Once all the assets have been sold and liquidated and all the money is pooled, the executor should hire an accountant to prepare the final taxes. Keep in mind that assets are valued at the time of death, not the time that they are sold. The accountant files the tax returns and advises what the anticipated tax liability will be. You may want to save some money for additional legal and accounting fees, but at this point, the executor is free to do an interim distribution to all of the beneficiaries of the funds that are held in trust.
There is then an average six-month wait to get a clearance certificate from the Canada Revenue Agency, which confirms that an estate of a deceased person has paid all amounts of tax, interest and penalties it owed at the time the certificate was issued. At this point, the executor can disperse the remainder of the estate to the beneficiaries following the will.
If you are the executor of a simple will, you may be able to handle it yourself. That said, court documents can be quite complex for someone who has never administered an estate. Often, a person thinks they can do it on their own, but once there’s a hiccup — for example, the court comes back and says the executor made an error — they typically get flustered and seek legal advice to help them through the process.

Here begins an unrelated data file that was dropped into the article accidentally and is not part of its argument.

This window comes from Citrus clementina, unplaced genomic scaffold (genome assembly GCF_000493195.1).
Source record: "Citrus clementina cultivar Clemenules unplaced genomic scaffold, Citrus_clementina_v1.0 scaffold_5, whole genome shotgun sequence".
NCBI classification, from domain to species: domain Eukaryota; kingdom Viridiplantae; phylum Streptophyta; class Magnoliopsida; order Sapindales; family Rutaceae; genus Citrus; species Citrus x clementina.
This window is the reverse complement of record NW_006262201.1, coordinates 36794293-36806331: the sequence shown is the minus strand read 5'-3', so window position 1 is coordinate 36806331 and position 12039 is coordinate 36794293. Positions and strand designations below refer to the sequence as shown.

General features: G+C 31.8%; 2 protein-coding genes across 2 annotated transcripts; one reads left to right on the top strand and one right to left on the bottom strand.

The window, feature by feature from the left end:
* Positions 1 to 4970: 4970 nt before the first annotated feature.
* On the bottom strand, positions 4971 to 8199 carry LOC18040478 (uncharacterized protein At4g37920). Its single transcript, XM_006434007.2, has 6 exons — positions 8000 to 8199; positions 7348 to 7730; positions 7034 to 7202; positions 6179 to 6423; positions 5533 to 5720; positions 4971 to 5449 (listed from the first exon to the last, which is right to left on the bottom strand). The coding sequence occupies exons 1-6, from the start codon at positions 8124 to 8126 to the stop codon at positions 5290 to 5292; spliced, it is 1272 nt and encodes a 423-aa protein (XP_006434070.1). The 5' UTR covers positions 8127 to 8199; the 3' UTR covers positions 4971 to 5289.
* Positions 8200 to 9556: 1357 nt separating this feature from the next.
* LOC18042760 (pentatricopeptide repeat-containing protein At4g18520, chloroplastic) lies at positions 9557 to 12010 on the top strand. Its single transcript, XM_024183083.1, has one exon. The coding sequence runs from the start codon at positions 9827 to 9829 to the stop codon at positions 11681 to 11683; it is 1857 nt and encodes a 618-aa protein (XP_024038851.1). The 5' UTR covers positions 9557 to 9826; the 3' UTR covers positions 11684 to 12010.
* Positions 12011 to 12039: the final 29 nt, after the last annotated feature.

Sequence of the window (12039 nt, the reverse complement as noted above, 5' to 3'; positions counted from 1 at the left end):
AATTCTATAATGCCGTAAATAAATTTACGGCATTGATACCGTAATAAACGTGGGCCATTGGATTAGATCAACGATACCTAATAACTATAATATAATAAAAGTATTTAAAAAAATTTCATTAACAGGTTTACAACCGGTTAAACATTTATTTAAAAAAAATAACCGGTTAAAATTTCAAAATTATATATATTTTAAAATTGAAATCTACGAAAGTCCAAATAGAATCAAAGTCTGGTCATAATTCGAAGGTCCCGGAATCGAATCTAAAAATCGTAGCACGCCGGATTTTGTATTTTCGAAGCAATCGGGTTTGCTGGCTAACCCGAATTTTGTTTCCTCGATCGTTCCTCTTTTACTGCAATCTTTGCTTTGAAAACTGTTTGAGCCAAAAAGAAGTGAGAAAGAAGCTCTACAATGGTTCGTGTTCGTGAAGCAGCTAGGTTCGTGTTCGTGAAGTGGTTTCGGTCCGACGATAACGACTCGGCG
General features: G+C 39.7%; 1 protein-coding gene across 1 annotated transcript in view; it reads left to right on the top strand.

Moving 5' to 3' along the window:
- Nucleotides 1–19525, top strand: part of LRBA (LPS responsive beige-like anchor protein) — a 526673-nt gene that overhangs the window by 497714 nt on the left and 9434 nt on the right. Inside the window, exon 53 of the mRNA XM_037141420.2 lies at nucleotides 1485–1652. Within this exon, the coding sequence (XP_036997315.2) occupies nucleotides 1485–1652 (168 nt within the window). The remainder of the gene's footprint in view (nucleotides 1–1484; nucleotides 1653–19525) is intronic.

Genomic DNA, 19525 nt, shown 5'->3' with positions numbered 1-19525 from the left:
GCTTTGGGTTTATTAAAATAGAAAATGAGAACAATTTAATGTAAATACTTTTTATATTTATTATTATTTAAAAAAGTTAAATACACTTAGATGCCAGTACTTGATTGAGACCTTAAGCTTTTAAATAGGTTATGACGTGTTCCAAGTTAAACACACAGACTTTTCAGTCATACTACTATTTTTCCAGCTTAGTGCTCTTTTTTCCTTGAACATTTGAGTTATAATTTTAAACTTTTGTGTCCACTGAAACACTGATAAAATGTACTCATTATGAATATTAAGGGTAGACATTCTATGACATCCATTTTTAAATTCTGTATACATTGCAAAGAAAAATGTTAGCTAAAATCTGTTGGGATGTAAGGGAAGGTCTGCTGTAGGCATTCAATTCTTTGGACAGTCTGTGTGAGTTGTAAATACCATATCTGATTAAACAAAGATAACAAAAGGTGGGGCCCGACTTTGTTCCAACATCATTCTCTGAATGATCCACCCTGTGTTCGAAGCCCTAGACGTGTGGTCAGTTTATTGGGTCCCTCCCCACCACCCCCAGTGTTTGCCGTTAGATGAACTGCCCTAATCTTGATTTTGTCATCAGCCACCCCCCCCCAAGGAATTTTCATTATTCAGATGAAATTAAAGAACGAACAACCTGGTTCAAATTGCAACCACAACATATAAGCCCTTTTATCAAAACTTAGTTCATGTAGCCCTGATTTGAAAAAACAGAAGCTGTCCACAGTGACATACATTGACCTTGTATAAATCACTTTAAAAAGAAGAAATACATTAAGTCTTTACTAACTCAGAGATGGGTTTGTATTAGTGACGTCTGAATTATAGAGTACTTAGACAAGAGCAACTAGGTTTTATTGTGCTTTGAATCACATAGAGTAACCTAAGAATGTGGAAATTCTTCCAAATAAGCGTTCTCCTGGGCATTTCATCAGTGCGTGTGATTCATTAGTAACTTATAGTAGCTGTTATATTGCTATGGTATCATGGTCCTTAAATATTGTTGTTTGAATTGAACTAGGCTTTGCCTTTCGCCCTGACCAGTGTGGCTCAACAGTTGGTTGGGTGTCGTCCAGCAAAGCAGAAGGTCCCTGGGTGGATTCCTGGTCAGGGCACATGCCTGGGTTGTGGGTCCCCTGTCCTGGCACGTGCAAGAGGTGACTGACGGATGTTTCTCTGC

Rather than trying to figure it out on your own, speak with an experienced estate administration lawyer at the outset. They know what questions to ask the executor — things they might not have turned their mind to — and compile and organize all the information upfront, so it becomes easy to go through all the steps.
For example, suppose you don’t have all the information for the affidavit of assets and liabilities and become aware of new info after filing. In that case, you will have to file a supplementary affidavit to replace the erroneous one. That is going to waste time and money, so it is crucial to take your time and gather all the information before applying for the grant.
Assuming the will is valid, this process is usually straightforward. Things can get more complicated if the deceased has a business that is continuing to operate, for example. Still, the administration process is relatively simple if they have a spouse, children and property.
That said, this process highlights the importance of making sure that you have a valid will. When I’m preparing wills for my clients, I ask them to provide a list of everything they have — banking information, retirement accounts, property, debts, etc. — and I insert that list into the will file, which will save a substantial amount of time for the executor.